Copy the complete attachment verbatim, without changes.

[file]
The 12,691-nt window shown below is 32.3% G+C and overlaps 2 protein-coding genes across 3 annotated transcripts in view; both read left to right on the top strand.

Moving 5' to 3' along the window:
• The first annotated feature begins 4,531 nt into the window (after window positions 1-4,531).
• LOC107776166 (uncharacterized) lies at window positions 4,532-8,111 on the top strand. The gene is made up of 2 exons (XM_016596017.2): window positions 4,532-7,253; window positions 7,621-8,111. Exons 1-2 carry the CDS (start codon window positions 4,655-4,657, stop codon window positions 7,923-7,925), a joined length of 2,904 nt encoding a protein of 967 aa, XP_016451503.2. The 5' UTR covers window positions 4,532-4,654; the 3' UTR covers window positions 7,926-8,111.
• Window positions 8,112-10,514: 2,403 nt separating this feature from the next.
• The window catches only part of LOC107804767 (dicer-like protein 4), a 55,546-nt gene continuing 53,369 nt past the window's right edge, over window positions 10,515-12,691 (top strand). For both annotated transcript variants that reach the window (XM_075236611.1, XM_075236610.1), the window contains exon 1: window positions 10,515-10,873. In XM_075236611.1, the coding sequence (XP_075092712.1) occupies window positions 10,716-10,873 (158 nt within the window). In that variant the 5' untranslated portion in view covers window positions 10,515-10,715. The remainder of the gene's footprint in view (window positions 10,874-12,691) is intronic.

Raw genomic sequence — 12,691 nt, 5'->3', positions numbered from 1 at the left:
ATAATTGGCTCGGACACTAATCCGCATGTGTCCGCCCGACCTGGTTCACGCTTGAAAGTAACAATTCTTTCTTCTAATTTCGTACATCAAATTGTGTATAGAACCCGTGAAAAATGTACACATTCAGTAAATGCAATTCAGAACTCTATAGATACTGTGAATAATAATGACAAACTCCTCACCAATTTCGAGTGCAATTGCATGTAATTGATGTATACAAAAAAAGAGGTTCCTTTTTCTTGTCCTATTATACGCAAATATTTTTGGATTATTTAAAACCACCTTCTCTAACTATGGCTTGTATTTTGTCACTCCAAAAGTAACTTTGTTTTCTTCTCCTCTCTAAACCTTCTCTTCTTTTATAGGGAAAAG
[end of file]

The 12,691-nt window shown below is 32.3% G+C and overlaps 2 protein-coding genes across 3 annotated transcripts in view; both read left to right on the top strand.

Moving 5' to 3' along the window:
• The first annotated feature begins 4,531 nt into the window (after window positions 1-4,531).
• LOC107776166 (uncharacterized) lies at window positions 4,532-8,111 on the top strand. The gene is made up of 2 exons (XM_016596017.2): window positions 4,532-7,253; window positions 7,621-8,111. Exons 1-2 carry the CDS (start codon window positions 4,655-4,657, stop codon window positions 7,923-7,925), a joined length of 2,904 nt encoding a protein of 967 aa, XP_016451503.2. The 5' UTR covers window positions 4,532-4,654; the 3' UTR covers window positions 7,926-8,111.
• Window positions 8,112-10,514: 2,403 nt separating this feature from the next.
• The window catches only part of LOC107804767 (dicer-like protein 4), a 55,546-nt gene continuing 53,369 nt past the window's right edge, over window positions 10,515-12,691 (top strand). For both annotated transcript variants that reach the window (XM_075236611.1, XM_075236610.1), the window contains exon 1: window positions 10,515-10,873. In XM_075236611.1, the coding sequence (XP_075092712.1) occupies window positions 10,716-10,873 (158 nt within the window). In that variant the 5' untranslated portion in view covers window positions 10,515-10,715. The remainder of the gene's footprint in view (window positions 10,874-12,691) is intronic.

Raw genomic sequence — 12,691 nt, 5'->3', positions numbered from 1 at the left:
ATAATTGGCTCGGACACTAATCCGCATGTGTCCGCCCGACCTGGTTCACGCTTGAAAGTAACAATTCTTTCTTCTAATTTCGTACATCAAATTGTGTATAGAACCCGTGAAAAATGTACACATTCAGTAAATGCAATTCAGAACTCTATAGATACTGTGAATAATAATGACAAACTCCTCACCAATTTCGAGTGCAATTGCATGTAATTGATGTATACAAAAAAAGAGGTTCCTTTTTCTTGTCCTATTATACGCAAATATTTTTGGATTATTTAAAACCACCTTCTCTAACTATGGCTTGTATTTTGTCACTCCAAAAGTAACTTTGTTTTCTTCTCCTCTCTAAACCTTCTCTTCTTTTATAGGGAAAAG